The Gridlock Candidate

The county mayor’s race is bumper-to-bumper with hopefuls, but a former traffic reporter thinks he has a shot.

If you’ve ever found yourself stuck in I-95’s snarl, gazing with envy as a television news helicopter whipped past overhead, take comfort in Dave Slater’s anger. Before he retired in 1996 as a traffic reporter for both WPLG-TV (Channel 10) and WIOD-AM (610), Slater spent nearly twenty years flying above Miami’s highway tie-ups. And while you were helplessly looking up at his chopper, he was just as frustrated in looking down.

“I’ve watched the delays go from a half-hour to all day long,” he groans to Kulchur. And while he may now run a wholesale electronics business, much of Slater’s free time is given to studying Miami’s transportation plans and poring over every line of the thick budgets accompanying them. Slater’s bitter conclusion? The true culprit behind these traffic snarls isn’t simply urban sprawl, he argues. It’s a county government saddled with gross mismanagement, riddled by corruption, and sorely in need of a new mayor willing to do some house-cleaning. Three guesses who Slater believes is just the man for the job.

Indeed Slater has his $2201 filing fee ready, and come August 31, expect to see his name on the county mayoral ballot alongside such better-known contenders as José Cancela, Miguel Diaz de la Portilla, and Jimmy Morales.

Mayoral candidate Dave Slater has a unique perspective on the causes of traffic congestion.
Mayoral candidate Dave Slater has a unique perspective on the causes of traffic congestion.

“I’m going to educate the people to the real issues in this town!” he thunders, running down carefully buried, wasteful budget items the way other folks cite baseball statistics. Fortunately for Kulchur, no matter how wonkish the topic, Slater still hollers about it as if he actually were at a ball game: No one has ever been this pumped up about Tri-Rail.

“They’re going to hear about the Expressway Authority!” he roars. “They’re going to hear about the Citizens Independent Transportation Trust!”

Go, Dave, go!

“They’re going to hear about the Airport Authority!”

Miami International Airport holds a particularly prominent spot on Slater’s hit list. He points to county Commissioner Dennis Moss, chairman of the commission’s transportation committee, as an example of all that’s wrong with the system.

Moss has been the loudest opponent of the recent effort to once and for all remove the airport from the commission’s control and place it under an independent authority. Despite years of press exposés over the scores of high-paying airport jobs doled out to commissioners’ family members and close pals, as well as numerous scandals over sweetheart airport deals for lobbyists and their clients willing to pony up funds for commissioners’ campaign war chests, Moss declared himself unmoved. To the contrary, he was personally offended — make that outraged — that anyone would even suggest a hint of impropriety in a commissioner’s ability to evaluate and award airport contracts.

Yet at the same time Moss has been righteously huffing and puffing over any perceived conflict of interest, Moss’s wife, Margaret Hawkins-Moss, is a senior procurement contract officer at the airport. “This is a joke,” Slater chides, “and this is the kind of nonsense that goes on every day at the airport.”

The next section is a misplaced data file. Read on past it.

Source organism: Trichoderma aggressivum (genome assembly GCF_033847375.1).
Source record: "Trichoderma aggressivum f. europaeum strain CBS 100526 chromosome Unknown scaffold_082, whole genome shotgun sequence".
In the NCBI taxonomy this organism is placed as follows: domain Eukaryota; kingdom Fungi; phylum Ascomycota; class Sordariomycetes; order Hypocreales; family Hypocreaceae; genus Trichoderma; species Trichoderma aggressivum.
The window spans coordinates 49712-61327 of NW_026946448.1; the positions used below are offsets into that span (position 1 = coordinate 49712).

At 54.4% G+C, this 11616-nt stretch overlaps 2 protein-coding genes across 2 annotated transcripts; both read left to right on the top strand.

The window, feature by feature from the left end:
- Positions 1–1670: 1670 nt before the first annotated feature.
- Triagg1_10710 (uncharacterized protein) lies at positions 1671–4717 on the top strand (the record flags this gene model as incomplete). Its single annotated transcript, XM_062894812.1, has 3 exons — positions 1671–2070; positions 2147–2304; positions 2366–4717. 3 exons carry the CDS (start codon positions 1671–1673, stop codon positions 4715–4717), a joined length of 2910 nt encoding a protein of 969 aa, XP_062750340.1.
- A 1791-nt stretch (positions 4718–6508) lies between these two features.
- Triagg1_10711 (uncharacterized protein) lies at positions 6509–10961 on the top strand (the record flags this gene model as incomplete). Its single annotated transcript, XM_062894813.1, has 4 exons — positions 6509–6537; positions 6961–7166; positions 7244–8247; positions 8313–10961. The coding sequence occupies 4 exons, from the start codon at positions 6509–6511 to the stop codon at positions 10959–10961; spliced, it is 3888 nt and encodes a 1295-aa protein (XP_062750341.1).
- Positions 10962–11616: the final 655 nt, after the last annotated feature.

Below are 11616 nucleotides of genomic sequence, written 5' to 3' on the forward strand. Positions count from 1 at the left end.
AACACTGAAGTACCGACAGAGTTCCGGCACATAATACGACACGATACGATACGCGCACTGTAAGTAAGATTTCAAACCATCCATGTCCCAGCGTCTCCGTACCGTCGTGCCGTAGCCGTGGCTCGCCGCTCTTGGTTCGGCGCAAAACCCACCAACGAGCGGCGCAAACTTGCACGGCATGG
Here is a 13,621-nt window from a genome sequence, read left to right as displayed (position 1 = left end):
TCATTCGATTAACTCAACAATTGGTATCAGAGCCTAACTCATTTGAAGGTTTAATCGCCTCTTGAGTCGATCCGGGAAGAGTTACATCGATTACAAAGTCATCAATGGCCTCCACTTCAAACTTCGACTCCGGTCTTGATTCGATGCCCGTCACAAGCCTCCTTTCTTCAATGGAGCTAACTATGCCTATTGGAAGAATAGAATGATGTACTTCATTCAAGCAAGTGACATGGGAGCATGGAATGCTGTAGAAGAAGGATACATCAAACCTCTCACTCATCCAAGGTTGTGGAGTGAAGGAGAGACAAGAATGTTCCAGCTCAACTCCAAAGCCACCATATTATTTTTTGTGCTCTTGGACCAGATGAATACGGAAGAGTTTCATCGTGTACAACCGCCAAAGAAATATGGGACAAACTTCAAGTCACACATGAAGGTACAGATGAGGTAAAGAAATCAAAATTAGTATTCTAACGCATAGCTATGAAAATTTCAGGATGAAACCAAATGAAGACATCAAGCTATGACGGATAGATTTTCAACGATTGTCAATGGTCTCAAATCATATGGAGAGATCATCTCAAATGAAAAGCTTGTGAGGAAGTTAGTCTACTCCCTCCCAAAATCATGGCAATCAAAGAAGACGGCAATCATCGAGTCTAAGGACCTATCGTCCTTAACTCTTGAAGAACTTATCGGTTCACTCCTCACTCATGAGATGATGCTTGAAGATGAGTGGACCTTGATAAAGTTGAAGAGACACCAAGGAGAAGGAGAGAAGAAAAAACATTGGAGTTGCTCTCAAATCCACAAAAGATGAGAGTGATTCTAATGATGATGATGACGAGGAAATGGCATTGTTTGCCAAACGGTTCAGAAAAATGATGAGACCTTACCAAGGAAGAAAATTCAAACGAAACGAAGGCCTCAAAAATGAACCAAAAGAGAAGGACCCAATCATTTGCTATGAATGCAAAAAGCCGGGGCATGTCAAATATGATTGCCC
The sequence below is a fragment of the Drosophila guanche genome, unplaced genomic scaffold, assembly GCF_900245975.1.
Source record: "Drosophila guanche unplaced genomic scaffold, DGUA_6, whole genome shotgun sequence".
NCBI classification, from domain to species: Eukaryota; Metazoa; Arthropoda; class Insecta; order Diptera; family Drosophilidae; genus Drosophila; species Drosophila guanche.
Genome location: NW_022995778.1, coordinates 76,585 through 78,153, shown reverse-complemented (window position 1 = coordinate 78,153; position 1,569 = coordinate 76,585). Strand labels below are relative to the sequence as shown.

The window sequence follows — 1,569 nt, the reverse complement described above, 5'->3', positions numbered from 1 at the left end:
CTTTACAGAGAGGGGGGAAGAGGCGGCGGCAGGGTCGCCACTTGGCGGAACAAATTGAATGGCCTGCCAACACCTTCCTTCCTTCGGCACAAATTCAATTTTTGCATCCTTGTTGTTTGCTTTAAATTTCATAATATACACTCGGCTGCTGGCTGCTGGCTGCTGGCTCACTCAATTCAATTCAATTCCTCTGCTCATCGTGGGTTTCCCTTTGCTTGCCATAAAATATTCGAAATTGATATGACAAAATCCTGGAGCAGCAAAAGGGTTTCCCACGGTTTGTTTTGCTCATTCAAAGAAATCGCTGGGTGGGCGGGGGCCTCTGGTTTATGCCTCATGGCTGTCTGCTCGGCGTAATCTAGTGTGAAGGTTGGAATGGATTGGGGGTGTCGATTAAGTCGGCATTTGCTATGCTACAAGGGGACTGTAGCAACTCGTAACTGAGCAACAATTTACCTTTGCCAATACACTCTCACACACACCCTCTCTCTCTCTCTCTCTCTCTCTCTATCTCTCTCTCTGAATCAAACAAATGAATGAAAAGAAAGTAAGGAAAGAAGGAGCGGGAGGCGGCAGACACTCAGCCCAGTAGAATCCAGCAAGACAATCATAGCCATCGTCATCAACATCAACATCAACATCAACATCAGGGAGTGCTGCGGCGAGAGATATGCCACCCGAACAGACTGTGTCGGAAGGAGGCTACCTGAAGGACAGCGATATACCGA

Hawkins-Moss’s employment history, as provided by the county’s Employee Relations Department, does seem a bit odd. In 1993 Hawkins, then single, was working as a staffer for Dennis Moss in his first term as a county commissioner. Three years later she jumped to the airport to become a contract compliance specialist, inspecting and monitoring the very construction contracts her former boss — and husband-to-be — was charged with awarding.

As reported in early 1997 by then-New Times writer Jim DeFede, she took advantage of the county’s internal job pipeline that allows employees to transfer from one department to another while keeping their salary. In Hawkins’s case, it proved to be a windfall: Her starting salary at the airport was nearly double that of her fellow contract compliance specialists. Today, several promotions later, the happily married Hawkins-Moss earns just under $66,000 and is intimately involved with the questionable multimillion-dollar contracts that have so many people up in arms.

Touting her own extensive responsibilities, Hawkins-Moss herself wrote in an internal evaluation that “in July 2001 the Board of County Commissioners approved a contract that I prepared and processed.” It was a project, she added, “valued at $658 million, with this contract being one of the single largest contracts awarded for the Aviation Department.”

Only a cynic with a heart much more hardened than Kulchur’s would think Hawkins’s proximity to a legion of checkbook-wielding airport lobbyists had anything to do with her abrupt career shift — or her nuptials to the county commission’s transportation chair. Still she and her husband must have some interesting dinnertime answers to the question: “How was your day at work, honey?”

Speaking to Kulchur, Hawkins-Moss denied any conflict of interest arising from the overlap between her job’s duties and those of her spouse — even citing the results of an Inspector General’s investigation as proof. Hawkins-Moss’s actual personnel file contains no such thumbs-up from the county’s Office of the Inspector General. In January 2003, however, the county’s Commission on Ethics and Public Trust, responding to a request from Commissioner Moss, did issue an advisory opinion addressing the subject of conflicts.

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